Using a crime predication algorithm, a police department generates a list of 1.000 people with the highest chance of committing a violent crime in a specific community. While the department claims the algorithm doesn’t directly use race, gender or neighborhood details, it is a machine-learning algorithm based on data produced by people – and so therefore it reflects people’s biases. As a result, most of the individuals listed live in a specific zone in the city and have the same race and background, even though when analyzing the profiles objectively some of the people have no reason to be included on the list.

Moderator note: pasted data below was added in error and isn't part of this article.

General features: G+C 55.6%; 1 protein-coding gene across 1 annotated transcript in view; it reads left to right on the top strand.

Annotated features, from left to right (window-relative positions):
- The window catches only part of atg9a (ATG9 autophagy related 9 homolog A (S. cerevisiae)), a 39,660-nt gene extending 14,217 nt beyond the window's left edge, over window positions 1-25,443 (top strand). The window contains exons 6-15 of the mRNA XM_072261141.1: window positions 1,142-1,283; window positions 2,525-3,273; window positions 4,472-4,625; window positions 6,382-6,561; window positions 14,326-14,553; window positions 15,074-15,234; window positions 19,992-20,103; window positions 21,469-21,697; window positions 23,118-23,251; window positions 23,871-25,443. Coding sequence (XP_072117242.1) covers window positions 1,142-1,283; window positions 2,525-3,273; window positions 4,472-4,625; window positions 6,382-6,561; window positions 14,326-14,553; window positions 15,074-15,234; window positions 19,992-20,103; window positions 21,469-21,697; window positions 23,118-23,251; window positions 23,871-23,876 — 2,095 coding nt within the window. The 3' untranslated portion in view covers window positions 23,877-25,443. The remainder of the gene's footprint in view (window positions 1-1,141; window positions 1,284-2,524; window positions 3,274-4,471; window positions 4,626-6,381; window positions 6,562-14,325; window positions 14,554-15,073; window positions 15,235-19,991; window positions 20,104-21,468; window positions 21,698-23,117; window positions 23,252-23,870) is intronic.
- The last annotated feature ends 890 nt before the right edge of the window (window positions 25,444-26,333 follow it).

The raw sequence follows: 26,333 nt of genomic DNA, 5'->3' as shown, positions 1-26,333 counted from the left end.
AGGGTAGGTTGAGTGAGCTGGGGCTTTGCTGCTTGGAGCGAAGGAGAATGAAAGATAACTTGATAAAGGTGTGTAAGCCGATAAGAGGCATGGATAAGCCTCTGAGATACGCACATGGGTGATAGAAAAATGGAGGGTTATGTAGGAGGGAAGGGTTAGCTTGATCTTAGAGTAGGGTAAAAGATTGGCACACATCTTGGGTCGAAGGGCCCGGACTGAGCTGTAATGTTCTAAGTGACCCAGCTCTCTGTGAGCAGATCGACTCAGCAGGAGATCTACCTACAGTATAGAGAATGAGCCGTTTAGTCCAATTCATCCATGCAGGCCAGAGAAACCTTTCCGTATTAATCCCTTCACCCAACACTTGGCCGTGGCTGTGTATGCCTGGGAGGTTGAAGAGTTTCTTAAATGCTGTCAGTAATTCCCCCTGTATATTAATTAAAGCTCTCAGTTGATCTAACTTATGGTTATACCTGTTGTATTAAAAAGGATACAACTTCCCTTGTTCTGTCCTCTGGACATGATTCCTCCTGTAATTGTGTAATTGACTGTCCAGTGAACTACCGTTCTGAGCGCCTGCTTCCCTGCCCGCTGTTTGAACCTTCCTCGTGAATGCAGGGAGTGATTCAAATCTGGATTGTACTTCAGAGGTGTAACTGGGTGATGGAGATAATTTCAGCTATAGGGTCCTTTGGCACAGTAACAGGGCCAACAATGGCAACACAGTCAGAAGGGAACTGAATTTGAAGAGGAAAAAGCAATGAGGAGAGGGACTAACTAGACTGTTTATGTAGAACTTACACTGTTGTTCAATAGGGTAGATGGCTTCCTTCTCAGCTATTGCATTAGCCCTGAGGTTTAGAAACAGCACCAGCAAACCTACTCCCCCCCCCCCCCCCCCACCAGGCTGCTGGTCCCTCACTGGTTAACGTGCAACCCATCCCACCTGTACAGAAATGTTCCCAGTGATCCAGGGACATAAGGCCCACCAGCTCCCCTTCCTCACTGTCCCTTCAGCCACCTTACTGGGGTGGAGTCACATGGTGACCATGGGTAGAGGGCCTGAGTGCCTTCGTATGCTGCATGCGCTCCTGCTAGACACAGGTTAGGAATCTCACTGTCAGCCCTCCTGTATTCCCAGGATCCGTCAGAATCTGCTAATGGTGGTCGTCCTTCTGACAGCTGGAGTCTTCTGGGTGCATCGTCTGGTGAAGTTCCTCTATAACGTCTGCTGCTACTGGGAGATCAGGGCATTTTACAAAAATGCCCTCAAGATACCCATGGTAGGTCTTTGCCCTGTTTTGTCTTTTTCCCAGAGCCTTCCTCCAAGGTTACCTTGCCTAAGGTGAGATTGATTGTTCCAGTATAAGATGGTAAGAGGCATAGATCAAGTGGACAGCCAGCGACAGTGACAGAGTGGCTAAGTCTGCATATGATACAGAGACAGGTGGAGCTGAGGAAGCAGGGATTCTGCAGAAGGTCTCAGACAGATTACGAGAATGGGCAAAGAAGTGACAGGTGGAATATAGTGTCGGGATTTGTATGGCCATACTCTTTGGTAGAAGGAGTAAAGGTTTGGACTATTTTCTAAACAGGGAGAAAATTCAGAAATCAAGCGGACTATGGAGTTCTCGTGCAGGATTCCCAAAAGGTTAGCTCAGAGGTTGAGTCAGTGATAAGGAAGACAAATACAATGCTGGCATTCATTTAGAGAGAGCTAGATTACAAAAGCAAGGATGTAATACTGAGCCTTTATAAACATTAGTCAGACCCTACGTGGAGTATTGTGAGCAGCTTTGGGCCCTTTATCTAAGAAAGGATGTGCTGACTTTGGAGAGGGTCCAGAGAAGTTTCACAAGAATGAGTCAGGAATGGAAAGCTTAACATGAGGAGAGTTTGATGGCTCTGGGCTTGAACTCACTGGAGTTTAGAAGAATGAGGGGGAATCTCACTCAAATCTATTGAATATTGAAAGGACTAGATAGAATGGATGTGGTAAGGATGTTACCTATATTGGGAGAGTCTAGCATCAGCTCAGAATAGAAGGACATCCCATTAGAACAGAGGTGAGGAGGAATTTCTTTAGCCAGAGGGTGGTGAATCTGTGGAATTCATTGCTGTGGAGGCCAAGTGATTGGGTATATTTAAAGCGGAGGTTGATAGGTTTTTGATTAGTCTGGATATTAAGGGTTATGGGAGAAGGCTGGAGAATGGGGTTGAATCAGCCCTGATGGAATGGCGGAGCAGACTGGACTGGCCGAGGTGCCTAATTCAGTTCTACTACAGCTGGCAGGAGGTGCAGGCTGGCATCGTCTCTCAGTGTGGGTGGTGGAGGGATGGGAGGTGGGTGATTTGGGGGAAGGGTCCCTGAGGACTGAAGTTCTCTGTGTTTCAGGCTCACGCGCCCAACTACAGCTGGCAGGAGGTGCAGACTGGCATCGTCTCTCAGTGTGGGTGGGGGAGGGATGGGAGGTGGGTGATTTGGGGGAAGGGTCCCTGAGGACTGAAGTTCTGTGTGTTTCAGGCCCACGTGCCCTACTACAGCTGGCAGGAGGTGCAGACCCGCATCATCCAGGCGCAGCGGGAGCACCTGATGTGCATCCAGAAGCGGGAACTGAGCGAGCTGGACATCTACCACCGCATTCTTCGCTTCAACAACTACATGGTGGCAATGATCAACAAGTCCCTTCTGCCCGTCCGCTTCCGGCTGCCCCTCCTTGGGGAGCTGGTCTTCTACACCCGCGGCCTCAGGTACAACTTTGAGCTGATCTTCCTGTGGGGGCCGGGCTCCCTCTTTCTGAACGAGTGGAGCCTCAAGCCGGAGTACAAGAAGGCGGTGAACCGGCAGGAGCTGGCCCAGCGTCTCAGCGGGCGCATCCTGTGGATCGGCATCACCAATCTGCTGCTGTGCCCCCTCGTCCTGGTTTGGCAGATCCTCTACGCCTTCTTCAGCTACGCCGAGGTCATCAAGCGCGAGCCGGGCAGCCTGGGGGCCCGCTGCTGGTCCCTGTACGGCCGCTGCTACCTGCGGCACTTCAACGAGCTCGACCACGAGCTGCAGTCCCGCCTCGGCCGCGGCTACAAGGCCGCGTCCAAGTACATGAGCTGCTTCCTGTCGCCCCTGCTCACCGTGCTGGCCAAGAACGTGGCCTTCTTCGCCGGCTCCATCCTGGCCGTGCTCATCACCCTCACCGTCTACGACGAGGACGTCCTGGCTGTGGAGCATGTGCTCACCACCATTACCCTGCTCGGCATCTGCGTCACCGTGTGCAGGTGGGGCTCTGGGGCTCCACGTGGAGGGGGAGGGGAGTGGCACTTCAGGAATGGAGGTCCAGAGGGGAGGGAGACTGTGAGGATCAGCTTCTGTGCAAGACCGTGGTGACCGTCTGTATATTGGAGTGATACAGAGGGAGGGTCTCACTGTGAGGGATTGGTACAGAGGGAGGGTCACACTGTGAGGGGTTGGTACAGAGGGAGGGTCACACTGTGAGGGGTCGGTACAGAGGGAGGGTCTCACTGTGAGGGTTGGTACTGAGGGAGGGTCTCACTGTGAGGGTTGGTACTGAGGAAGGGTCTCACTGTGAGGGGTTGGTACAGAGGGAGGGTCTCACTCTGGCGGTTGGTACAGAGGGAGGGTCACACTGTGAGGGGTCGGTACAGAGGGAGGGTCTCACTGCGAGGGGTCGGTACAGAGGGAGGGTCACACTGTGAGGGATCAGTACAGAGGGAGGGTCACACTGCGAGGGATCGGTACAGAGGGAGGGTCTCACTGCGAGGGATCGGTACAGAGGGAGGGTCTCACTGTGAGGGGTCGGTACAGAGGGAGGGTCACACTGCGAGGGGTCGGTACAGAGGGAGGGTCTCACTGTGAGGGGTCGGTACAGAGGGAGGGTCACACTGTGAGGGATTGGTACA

This is a classic example of algorithmic discrimination. With the rise of big data, complex algorithms have been created to enable more efficient, rapid and better decision-making. But, as these algorithms are adaptively created to learn from humans, they also absorb human biases, often related to race, gender, age or nationality.
Algorithmic discrimination is not merely a technological problem – it is the result of broader societal issues with unfortunate technological ramifications. It clearly shows how the lack of impact assessments in technological development affects vulnerable parts of society. It is a convoluted problem affecting all of us in our daily lives, whether we have noticed it or not.